When Troy Tulowitzki hit third base and kept on going, scoring from first base on a Ty Wigginton bloop single to give the Colorado Rockies a 3-2 victory in 13 innings against the Chicago White Sox, it was time for a celebration, but an odd one.
Scoring from first doesn't always happen on a line drive into the gap, let alone a blooper to center field. However, White Sox centerfielder Brent Lillibridge was playing deep, guarding against a ball in the gap, then didn't hustle to pick up the ball that Wigginton had softly hit, and Tulowitzki simply kept on going. Lillibridge's throw seemed unprepared, and the Rockies first walk-off win of the season was in the books.
The Rockies were in desperate need for a good start to an important six-game homestand. The club is now one game over .500 at Coors Field, a figure that wouldn't have been good enough for even the horrible Rockies teams of the early 2000's. This homestand needs to be one in which they go 5-1, or 4-2 at worst the re-establish their home dominance.
On a perfectly hot summer night at the ballpark, Jason Hammel and Gavin Floyd were locked in a pitcher's duel early on. Both pitchers had thrown less than 30 pitches through three innings of work, with Hammel being the only one to surrender a run, a solo shot from Alexi Ramirez.
The Rockies, however, were able to get two runs across the board, thanks to Seth Smith, who singled in Todd Helton in the fourth inning, then hit a deep sacrifice fly to score Chris Nelson in the sixth. That was good enough to keep the game tied, the bullpen did their part, with scoreless innings from Matt Belisle, Huston Street, Matt Reynolds, Rafael Betancourt, Matt Lindstrom, and finally Rex Brothers, who picked up his first Major League win.
The bullpen combined to pitch six scoreless innings, surrendering only two hits and walking only one White Sox batter. That type of work is what is needed to give an offense a chance to put something together to win an extra inning game.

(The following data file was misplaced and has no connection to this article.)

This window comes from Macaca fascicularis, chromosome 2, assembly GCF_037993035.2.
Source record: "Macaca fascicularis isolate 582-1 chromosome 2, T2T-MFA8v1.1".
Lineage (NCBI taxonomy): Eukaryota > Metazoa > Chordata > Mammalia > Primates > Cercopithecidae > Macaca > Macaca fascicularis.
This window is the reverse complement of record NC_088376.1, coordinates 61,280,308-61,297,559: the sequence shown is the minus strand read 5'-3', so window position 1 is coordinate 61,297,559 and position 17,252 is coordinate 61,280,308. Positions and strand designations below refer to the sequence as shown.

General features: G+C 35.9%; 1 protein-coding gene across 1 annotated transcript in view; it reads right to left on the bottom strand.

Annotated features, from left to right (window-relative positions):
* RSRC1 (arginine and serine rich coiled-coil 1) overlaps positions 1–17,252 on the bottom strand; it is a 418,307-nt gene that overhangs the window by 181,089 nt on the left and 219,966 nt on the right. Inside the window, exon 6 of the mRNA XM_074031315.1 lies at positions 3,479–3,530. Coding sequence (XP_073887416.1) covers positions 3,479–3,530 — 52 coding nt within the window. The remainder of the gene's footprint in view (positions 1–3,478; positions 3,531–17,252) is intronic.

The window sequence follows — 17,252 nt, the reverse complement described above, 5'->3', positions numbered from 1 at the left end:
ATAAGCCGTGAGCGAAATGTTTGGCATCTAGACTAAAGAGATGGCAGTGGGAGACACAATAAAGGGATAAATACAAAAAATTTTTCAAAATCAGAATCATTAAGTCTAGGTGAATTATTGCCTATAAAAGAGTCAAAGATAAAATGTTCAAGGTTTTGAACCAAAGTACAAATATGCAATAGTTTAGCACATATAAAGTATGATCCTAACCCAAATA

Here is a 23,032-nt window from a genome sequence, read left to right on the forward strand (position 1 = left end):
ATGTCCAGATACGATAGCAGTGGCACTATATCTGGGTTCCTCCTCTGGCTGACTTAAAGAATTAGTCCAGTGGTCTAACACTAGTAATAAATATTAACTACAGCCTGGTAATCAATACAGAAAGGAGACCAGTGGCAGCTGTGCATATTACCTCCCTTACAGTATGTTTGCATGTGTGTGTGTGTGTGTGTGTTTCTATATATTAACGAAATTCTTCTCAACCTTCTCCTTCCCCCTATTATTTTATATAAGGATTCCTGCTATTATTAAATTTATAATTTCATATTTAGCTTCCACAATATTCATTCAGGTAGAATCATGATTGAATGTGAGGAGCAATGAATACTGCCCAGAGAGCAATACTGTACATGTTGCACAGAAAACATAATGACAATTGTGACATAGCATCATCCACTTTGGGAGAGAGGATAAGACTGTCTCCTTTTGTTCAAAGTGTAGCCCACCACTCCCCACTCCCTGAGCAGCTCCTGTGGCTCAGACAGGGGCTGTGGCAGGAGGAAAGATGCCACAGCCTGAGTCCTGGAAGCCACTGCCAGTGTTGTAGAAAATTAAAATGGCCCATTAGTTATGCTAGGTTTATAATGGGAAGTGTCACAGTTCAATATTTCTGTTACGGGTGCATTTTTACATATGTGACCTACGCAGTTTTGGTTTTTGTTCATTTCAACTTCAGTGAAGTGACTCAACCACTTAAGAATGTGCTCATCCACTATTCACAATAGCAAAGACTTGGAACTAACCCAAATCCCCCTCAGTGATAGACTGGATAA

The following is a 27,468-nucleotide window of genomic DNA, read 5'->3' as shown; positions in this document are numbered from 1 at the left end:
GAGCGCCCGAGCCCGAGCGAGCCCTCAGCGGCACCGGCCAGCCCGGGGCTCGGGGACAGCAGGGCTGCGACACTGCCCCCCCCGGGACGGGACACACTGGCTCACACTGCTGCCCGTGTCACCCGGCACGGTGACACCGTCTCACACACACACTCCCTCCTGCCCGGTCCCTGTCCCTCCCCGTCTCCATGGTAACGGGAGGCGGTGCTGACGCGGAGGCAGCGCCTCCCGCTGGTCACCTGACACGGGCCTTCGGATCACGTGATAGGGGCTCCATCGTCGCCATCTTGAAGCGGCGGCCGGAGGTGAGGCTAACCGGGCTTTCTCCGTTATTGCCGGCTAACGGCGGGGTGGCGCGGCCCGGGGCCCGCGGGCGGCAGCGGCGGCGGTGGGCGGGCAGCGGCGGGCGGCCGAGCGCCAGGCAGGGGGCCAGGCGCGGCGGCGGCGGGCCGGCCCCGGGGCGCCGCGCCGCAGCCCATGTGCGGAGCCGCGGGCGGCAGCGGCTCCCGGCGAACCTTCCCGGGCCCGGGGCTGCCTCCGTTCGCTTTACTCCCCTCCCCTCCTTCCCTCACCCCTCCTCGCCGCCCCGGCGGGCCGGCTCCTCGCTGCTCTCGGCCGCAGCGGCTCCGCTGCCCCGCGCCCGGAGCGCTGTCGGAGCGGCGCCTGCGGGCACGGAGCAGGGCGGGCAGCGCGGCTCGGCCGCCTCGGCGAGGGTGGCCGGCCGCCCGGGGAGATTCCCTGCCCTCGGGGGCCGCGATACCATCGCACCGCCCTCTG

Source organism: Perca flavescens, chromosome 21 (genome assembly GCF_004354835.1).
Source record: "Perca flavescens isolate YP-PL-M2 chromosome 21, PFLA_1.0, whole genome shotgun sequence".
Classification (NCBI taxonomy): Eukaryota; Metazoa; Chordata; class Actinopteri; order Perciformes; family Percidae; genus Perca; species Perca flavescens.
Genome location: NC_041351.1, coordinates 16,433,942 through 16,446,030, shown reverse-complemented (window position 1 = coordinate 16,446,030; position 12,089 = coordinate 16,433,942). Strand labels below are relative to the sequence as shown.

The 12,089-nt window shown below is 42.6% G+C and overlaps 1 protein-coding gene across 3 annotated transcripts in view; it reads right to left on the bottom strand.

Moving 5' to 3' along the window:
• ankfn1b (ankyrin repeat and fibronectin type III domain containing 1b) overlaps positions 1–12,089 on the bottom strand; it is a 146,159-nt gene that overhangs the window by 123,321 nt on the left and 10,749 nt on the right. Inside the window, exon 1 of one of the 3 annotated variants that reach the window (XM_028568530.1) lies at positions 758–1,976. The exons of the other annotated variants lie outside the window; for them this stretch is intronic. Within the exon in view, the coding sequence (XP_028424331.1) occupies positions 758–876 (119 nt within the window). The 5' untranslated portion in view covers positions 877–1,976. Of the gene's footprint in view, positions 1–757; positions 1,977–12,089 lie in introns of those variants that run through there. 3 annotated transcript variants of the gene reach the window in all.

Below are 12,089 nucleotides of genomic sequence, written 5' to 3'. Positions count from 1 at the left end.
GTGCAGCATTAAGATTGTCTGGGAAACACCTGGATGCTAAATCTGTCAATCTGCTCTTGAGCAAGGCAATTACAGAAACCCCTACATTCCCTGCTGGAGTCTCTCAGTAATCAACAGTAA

Before the game Jim Tracy said that it is not imperative for his team to make a run before the All-Star break, that they just need to maintain ground. That sounds great, and that takes pressure off of the club, but the reality is, the road looks quite a bit shorter if they can go into the All-Star break down by just two or three games in the division, rather than five.
At some point, the sense of urgency needs to kick in, and the Rockies need to not waste anymore time sitting in the hole that they dug for themselves in May.
Tuesday night was a great start for that goal. The team pitched phenomenally, including Hammel twice pulling a Houdini act and getting double plays to end White Sox rallies. The team didn't exactly crush the ball at the plate, but found ways to get the little things done when they needed it to happen. Smith's sixth inning sacrifice fly being the perfect example. Instead of trying to get a base hit, or crush a home run, Smith simply hit the ball deep enough into the outfield to score the run.
Doing the little things right is going to be the first step for the Rockies to climb back into contention. Good pitching from the bullpen and timely, fundamental hitting is a step in the right direction.